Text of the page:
Original languageEnglish
Pages (from-to)207 - 220
Number of pages14
JournalAgriculture, Ecosystems and Environment
Volume211
DOIs
Publication statusPrint publication - 2015

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riparian buffers
pollinating insects
grasslands
conservation buffers
butterflies
Bombus
nonpoint source pollution
pollution control
flowers
grazing management
fences
mowing
agroecosystems
nectar
Angiospermae
pollination
buffers
grazing
pollen
grasses

Bibliographical note

1023317
1020905

Cite this

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title = "Riparian buffer strips: their role in the conservation of insect pollinators in intensive grassland systems",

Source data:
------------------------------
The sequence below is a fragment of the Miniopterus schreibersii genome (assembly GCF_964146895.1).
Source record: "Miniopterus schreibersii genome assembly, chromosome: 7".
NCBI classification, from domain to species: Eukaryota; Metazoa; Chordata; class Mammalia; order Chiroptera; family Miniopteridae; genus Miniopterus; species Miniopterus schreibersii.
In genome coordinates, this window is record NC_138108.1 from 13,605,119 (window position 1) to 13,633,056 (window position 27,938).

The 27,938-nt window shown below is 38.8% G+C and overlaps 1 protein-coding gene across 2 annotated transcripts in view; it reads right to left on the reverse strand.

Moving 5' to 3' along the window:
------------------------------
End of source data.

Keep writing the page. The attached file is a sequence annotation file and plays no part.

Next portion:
abstract = "There is growing concern that the global decline of insect pollinators will adversely influence the stability of pollination in agricultural and terrestrial ecosystems. By enhancing habitat heterogeneity and ecological connectivity, riparian buffer strips have the potential to promote insect pollinators in intensively managed landscapes. Insect pollinators and flowering plants were investigated on a range of riparian margins, and their adjacent grassland fields, to determine the main physical and botanical attributes driving pollinator diversity. Irrespective of whether they were fenced or not, riparian margins had richer plant assemblages and supported more pollinators than grassland fields. While the erection of fences did not enhance the richness or diversity of flowers, fenced riparian buffer strips supported more even and diverse assemblages of bumblebees and a greater number of butterflies than unfenced riparian margins. More bumblebees and butterflies were recorded in wide buffer strips (i.e. over 5 m wide) than in unfenced margins or narrow buffer strips (i.e. ≤ 3.5 m wide) and butterfly assemblages in wide buffer strips were richer and more diverse. There was a strong positive relationship between floral resources and the abundance, richness and diversity of bumblebee and butterfly assemblages. Pollinators only foraged on a small number of the flower species present and impacts of fencing and buffer strip width could not solely be attributed to the area and/or species richness of flowers. Fenced riparian buffer strips, particularly when over 5 m wide, have the potential to provide resources for insect pollinators in intensively grazed systems. Management to enhance floristic diversity (to provide a more continuous supply of pollen and nectar) and tussock forming grasses (to provide shelter for pollinators and nesting locations for bumblebees) could further increase their value to insect pollinators. In grassland systems, restricted grazing is easier to implement than mowing. It is, however, important that grazing management does not unduly interfere with other ecosystem services derived from riparian buffer strips (e.g. diffuse pollution mitigation). Widespread fencing of watercourses at the catchment level could result in the simplification of these inherently dynamic and complex habitats. Buffer strips should therefore be strategically placed to optimise benefits such as ecological connectivity and diffuse pollution mitigation.",